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Bacterial imprinting of the neonatal immune system: lessons from maternal cells?

Pediatrics 119(3):e724 (2007) PMID 17332189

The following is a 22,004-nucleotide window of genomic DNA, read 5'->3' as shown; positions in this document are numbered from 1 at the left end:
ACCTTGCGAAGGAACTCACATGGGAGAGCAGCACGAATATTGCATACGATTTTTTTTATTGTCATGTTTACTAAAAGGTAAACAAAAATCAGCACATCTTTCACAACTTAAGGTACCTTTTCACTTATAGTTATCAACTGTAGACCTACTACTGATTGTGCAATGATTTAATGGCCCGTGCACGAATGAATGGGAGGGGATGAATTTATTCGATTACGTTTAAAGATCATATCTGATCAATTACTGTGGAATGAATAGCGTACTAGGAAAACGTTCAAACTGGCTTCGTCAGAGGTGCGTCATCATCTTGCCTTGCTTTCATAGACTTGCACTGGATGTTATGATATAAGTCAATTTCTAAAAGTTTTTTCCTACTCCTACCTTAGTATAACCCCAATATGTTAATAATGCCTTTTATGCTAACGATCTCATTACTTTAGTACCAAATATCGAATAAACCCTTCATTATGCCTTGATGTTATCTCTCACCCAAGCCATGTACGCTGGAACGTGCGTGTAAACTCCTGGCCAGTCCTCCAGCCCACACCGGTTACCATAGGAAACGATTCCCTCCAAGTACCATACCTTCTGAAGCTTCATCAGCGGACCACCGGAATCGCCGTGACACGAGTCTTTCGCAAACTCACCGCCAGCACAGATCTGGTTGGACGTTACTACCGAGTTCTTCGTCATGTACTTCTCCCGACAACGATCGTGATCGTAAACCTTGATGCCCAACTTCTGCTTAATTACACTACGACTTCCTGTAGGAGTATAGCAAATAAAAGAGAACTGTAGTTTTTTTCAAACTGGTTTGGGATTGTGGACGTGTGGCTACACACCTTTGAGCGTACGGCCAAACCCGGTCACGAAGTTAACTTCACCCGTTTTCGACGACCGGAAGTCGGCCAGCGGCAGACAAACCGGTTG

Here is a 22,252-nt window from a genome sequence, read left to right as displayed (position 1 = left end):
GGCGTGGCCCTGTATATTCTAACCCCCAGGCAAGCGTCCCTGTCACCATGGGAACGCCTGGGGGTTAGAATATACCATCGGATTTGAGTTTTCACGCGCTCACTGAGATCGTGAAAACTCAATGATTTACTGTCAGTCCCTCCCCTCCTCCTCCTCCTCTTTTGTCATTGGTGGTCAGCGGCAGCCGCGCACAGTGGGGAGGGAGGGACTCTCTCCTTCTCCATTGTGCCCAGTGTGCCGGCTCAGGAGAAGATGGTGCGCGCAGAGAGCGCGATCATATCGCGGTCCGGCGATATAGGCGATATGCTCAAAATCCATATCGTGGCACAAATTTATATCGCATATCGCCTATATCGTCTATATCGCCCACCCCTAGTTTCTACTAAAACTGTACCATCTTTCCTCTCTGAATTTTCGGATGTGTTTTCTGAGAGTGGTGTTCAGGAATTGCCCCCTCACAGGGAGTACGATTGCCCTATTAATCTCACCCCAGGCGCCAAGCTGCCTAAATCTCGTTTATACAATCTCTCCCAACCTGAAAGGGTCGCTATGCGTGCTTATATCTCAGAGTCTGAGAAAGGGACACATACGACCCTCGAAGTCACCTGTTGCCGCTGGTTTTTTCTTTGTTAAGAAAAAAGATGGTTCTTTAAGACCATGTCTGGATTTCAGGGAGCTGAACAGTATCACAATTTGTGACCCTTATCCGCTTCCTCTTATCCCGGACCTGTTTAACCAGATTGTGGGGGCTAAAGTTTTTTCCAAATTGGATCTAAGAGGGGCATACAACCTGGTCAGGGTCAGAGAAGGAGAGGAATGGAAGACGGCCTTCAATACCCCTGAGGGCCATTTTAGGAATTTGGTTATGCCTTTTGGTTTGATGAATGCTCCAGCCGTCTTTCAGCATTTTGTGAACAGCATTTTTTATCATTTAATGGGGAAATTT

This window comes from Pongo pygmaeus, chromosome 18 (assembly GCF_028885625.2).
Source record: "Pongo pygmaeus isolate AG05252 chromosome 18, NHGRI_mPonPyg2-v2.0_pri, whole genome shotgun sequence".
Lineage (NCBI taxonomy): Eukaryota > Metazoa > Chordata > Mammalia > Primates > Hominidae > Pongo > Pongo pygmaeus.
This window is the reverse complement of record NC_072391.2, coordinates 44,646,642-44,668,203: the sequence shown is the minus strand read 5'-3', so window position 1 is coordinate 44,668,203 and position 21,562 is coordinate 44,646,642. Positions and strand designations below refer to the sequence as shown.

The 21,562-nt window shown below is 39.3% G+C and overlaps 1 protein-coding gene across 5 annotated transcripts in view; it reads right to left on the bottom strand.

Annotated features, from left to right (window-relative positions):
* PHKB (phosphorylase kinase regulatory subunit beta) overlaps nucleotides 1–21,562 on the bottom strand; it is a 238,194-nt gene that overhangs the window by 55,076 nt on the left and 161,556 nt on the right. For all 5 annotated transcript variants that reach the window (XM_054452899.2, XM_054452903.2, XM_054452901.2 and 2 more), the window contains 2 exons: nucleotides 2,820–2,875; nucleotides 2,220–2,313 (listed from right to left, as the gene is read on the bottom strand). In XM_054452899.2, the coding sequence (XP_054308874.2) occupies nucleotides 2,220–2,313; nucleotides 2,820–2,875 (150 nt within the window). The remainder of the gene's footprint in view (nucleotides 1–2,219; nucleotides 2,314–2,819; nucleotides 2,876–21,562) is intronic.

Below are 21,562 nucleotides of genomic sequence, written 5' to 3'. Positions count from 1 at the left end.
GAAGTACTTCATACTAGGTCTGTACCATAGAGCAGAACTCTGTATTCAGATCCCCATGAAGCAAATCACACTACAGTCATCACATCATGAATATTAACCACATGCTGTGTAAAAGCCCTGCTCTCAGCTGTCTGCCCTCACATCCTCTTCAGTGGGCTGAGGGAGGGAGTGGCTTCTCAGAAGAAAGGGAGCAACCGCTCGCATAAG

We examined the presence of a natural bacterial inoculum in breast milk and its intracellular transport from the maternal intestine to the breast through the circulation. Breast milk and peripheral blood were collected aseptically from healthy donors at various times after delivery, and the presence of viable bacteria was determined through plating. Temporal temperature gradient gel electrophoresis was used to examine the bacterial ribosomal DNA content in milk cells, maternal peripheral blood mononuclear cells, and feces and in corresponding infant feces. Blood from nongravid nonlactating women served as control samples. Bacterial translocation to extraintestinal tissues was also evaluated in virgin, pregnant, and lactating mice. Breast milk contained a low total concentration of microbes of <10(3) colony-forming units per mL. Temporal temperature gradient gel electrophoresis revealed that maternal blood and milk cells contained the genetic material of a greater biodiversity of enteric bacteria. Some bacterial signatures were common to infant feces and to samples of maternal origin. Bacterial translocation from the gut to mesenteric lymph nodes and mammary gland occurred during late pregnancy and lactation in mice. Bacterial translocation is a unique physiologic event, which is increased during pregnancy and lactation in rodents. Human breast milk cells contain a limited number of viable bacteria but a range of bacterial DNA signatures, as also found in maternal peripheral blood mononuclear cells. Those peripheral blood mononuclear cells showed greater biodiversity than did peripheral blood mononuclear cells from control women. Taken together, our results suggest that intestinally derived bacterial components are transported to the lactating breast within mononuclear cells. We speculate that this programs the neonatal immune system to recognize specific bacterial molecular patterns and to respond appropriately to pathogens and commensal organisms.

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